Interior of William Kurtz’s NY photo studio.


127. Souvenir Bazaar. (C.O. Bickelmann’s.)


Shute’s Gallery, Candor, NY. Sept. 1876. John C. French in doorway.


Photo studio exterior.


Photographer with his camera.


674. Rural Photograph Gallery on the Hudson. Pell’s Photo Gallery.


Havens’ Views of Sing Sing, N.Y. View down Main St. from Washburn’s Corner. The buildings on both sides as far as the tree were destroyed in the late fire Oct. 9, 1872. “Havens’ Photographs” sign hangs across the street.


Havens’ Views of Sing Sing, N.Y. “Havens’ Photographs” sign hangs across the street.


Devlin & Co. Clothing for Men, Ready Made, or, made to [order], Broadway, Cor. 12th St. Sign for P.C. Duchochois, Portraits. Peter C. Duchochois was the author of the book “The Lighting in Photographic Studios published in NY in 1893.


W.H. Sipperly’s Photo Wagon, Mechanicsville, NY.


D. Appleton & Co., Stereoscopic Emporium, 346 and 348 Broadway, New York.


D. Appleton & Co., Stereoscopic Emporium, 346 and 348 Broadway, New York.


Interior of the Store of D. Appleton & Co., 443 & 445 Broadway, New York.


Interior of the Store of D. Appleton & Co., 443 & 445 Broadway, New York.


Traveling photo studio of E.B. Squier, Syracuse, NY.


Photo wagon of C.A. Palmer, Landscape Photographer, Newburgh.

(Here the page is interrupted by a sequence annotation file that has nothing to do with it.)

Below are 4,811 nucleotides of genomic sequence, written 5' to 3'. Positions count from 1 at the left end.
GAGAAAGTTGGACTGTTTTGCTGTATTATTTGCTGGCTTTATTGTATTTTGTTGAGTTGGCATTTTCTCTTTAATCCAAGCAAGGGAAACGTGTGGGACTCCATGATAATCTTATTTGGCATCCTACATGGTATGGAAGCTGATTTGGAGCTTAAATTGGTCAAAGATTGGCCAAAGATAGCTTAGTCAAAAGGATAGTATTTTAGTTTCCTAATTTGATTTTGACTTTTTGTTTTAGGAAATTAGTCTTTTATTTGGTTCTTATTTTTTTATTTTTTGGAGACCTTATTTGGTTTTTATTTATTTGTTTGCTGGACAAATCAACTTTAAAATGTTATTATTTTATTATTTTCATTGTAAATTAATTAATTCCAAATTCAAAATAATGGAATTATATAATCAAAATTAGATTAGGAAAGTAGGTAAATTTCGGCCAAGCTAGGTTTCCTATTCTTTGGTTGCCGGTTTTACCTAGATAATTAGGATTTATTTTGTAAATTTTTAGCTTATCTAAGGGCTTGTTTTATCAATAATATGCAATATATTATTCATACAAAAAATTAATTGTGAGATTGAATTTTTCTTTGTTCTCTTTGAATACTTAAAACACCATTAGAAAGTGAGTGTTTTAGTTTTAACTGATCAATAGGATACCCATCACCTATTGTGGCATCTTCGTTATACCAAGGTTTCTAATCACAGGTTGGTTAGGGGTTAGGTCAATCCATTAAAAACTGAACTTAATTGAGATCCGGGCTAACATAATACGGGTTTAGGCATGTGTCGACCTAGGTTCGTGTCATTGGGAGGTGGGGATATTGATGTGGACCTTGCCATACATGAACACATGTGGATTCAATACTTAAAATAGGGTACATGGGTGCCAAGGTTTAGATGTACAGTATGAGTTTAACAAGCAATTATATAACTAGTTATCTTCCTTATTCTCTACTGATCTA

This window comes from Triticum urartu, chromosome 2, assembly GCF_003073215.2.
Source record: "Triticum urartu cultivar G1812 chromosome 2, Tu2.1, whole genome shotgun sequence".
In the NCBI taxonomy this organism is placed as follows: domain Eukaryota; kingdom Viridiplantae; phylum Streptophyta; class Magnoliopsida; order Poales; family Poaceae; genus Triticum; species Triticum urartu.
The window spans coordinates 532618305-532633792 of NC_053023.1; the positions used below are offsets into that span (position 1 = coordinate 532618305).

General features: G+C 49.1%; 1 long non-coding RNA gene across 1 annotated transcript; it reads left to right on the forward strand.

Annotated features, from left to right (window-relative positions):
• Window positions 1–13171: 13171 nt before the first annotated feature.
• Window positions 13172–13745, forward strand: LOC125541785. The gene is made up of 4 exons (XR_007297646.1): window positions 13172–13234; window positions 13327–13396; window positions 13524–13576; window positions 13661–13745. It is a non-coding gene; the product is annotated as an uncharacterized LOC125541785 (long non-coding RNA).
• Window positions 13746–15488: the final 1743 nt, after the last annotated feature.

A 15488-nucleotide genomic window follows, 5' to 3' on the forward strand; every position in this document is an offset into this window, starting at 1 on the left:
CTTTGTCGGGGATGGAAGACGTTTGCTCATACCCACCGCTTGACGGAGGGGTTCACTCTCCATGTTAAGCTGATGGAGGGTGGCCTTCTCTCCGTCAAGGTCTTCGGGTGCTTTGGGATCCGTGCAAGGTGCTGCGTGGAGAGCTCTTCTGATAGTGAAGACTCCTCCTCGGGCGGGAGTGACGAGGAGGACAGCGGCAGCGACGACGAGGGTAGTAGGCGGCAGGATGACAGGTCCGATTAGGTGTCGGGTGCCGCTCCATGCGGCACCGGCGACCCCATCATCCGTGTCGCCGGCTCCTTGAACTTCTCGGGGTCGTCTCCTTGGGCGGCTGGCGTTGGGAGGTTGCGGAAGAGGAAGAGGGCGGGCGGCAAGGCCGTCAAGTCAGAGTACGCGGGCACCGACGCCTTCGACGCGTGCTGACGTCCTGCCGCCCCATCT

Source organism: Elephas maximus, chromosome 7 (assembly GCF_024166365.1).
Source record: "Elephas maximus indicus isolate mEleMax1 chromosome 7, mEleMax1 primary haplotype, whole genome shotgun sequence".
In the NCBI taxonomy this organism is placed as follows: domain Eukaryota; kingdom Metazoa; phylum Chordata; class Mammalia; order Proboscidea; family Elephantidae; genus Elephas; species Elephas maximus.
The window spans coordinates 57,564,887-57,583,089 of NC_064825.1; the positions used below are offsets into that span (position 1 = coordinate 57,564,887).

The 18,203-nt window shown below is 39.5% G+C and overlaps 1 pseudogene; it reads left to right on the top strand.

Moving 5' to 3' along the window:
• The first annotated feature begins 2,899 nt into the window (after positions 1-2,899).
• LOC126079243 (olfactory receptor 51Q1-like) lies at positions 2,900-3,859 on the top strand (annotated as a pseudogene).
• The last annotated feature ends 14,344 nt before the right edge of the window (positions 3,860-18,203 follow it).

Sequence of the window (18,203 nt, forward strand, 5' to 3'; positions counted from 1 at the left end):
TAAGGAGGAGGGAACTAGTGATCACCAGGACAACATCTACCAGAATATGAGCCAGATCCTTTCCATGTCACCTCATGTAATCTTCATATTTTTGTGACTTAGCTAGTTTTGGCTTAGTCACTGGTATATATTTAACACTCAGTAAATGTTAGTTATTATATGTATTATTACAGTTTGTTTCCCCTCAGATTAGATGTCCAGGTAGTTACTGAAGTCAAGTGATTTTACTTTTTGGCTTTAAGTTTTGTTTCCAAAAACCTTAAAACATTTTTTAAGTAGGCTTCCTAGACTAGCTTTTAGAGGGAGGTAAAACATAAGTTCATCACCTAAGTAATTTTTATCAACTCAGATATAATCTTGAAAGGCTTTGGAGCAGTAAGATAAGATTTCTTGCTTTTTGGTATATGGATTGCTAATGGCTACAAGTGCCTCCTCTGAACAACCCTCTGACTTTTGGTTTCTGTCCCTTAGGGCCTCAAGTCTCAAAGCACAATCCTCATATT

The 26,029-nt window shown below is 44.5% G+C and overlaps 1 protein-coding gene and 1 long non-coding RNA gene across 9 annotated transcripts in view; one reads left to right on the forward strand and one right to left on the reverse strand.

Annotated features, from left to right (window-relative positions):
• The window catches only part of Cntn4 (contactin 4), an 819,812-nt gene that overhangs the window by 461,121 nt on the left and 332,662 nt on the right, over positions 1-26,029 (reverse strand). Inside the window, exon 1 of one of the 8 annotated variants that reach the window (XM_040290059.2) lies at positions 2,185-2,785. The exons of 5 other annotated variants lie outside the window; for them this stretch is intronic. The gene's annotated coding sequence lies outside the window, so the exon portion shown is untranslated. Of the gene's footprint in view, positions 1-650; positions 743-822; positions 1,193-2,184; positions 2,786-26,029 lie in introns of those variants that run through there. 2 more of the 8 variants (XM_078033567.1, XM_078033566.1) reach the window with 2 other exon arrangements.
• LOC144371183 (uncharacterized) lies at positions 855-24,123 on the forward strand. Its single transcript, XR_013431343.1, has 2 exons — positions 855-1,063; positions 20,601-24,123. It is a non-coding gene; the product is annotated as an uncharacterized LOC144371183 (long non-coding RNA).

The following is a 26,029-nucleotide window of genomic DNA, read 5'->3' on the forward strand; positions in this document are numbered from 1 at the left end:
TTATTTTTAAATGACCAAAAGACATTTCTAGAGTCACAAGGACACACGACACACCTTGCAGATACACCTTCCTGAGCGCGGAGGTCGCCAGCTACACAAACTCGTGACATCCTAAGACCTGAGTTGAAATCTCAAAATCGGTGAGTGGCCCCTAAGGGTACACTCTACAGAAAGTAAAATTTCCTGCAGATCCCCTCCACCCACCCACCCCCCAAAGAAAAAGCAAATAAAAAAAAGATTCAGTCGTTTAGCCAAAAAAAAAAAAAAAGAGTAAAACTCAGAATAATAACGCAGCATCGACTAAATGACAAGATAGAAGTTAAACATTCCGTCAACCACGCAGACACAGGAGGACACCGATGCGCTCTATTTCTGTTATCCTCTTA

Photo van of Hall Bros. Landscape Photography.


102. Second Reformed Church, Kingston, NY. Photographic van of Auchmoody at lower left.


Interior of Slee Bros. store, Poughkeepsie, NY.


Envelope from Slee Bros, Poughkeepsie, NY.


Photo wagon of A.E. Hotchkiss. Hotchkiss Views & Life Size Pictures. Cigar store Indian at right.


The Penryn Slate Co. Quarries on the west hill across the slateyard & Middle Granville-Raceway Rd. (1880). Photo wagon of B.C. Kinney in lower left.


183. J.G. Vail’s Photograph Gallery, Skylight Room. Written on back is “Ja’s & Nettie Vail.” This is the photographer and his wife.


Mr. & Mrs. Ja’s Vail’s Wedding presents. Victor, NY. This is related to the previous view of the photographer and his wife.


Samo’s Gallery. Photographic Materials. Buffalo, NY.


Camera set-up in the background. Child in carriage is holding a doll and what looks like a black owl toy.


398. Camp Life, Upper Ausable Pond, Sept. 8, 1876. Seneca Ray Stoddard self portrait sitting at the table facing camera. The string to pull the shutter is visible.


Self-portrait with huge camera from the studio of McFarlin & Speck’s Studio, Elmira, NY.


20-The Basaar, Taughannock. Small sign reads “G.F. Gates, Glen Views on Sale Here.”


Rock City, (near Olean). There is a photographer working under the dark tent at right, his hat lays on the ground.